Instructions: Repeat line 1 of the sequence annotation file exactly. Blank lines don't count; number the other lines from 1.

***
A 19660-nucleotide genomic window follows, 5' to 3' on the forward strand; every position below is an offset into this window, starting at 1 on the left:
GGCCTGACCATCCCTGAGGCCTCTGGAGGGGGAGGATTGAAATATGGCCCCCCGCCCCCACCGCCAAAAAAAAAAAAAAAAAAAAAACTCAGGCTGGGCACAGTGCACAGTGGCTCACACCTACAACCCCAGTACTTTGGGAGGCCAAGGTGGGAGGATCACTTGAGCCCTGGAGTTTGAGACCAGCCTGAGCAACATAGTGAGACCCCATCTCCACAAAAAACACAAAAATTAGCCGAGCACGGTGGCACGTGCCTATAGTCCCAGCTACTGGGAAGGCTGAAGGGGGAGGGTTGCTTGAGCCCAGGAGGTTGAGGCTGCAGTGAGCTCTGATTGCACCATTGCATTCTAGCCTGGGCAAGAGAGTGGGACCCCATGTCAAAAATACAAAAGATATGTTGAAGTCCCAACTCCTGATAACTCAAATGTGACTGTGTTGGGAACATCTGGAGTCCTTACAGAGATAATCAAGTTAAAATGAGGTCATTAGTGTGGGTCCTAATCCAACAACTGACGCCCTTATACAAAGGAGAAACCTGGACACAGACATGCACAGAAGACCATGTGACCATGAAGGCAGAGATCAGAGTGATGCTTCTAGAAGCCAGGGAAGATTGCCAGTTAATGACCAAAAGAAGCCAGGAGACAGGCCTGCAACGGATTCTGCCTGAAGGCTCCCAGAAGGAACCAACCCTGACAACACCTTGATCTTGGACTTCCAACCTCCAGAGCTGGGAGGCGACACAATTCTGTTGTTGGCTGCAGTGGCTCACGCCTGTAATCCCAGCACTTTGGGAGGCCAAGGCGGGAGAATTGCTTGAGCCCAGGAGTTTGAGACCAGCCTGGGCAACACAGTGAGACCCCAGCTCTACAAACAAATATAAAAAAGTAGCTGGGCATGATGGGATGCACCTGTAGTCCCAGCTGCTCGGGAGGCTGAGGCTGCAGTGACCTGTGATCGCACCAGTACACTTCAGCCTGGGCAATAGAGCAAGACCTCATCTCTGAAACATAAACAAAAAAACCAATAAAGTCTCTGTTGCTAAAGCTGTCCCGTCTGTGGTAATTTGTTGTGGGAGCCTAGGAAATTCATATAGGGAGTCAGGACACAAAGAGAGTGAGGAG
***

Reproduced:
A 19660-nucleotide genomic window follows, 5' to 3' on the forward strand; every position below is an offset into this window, starting at 1 on the left: